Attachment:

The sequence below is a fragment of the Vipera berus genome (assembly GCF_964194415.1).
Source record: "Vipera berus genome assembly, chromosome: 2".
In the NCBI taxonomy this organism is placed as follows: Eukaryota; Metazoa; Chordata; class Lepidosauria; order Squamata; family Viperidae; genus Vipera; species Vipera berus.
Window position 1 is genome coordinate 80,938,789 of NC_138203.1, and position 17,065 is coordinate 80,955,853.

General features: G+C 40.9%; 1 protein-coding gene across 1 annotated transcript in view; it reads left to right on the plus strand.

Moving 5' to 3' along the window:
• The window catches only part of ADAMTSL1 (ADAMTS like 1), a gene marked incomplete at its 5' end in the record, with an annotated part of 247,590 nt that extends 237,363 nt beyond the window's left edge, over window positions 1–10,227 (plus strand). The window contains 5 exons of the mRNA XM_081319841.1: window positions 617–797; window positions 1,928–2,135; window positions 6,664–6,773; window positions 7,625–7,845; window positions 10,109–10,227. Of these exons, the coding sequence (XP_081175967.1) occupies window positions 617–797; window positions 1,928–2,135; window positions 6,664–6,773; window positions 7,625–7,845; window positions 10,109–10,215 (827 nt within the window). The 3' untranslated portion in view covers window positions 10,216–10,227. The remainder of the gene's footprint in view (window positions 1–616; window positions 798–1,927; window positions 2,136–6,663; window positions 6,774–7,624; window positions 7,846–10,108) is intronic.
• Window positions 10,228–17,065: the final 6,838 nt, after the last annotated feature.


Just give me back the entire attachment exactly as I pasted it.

The sequence below is a fragment of the Vipera berus genome (assembly GCF_964194415.1).
Source record: "Vipera berus genome assembly, chromosome: 2".
In the NCBI taxonomy this organism is placed as follows: Eukaryota; Metazoa; Chordata; class Lepidosauria; order Squamata; family Viperidae; genus Vipera; species Vipera berus.
Window position 1 is genome coordinate 80,938,789 of NC_138203.1, and position 17,065 is coordinate 80,955,853.

General features: G+C 40.9%; 1 protein-coding gene across 1 annotated transcript in view; it reads left to right on the plus strand.

Moving 5' to 3' along the window:
• The window catches only part of ADAMTSL1 (ADAMTS like 1), a gene marked incomplete at its 5' end in the record, with an annotated part of 247,590 nt that extends 237,363 nt beyond the window's left edge, over window positions 1–10,227 (plus strand). The window contains 5 exons of the mRNA XM_081319841.1: window positions 617–797; window positions 1,928–2,135; window positions 6,664–6,773; window positions 7,625–7,845; window positions 10,109–10,227. Of these exons, the coding sequence (XP_081175967.1) occupies window positions 617–797; window positions 1,928–2,135; window positions 6,664–6,773; window positions 7,625–7,845; window positions 10,109–10,215 (827 nt within the window). The 3' untranslated portion in view covers window positions 10,216–10,227. The remainder of the gene's footprint in view (window positions 1–616; window positions 798–1,927; window positions 2,136–6,663; window positions 6,774–7,624; window positions 7,846–10,108) is intronic.
• Window positions 10,228–17,065: the final 6,838 nt, after the last annotated feature.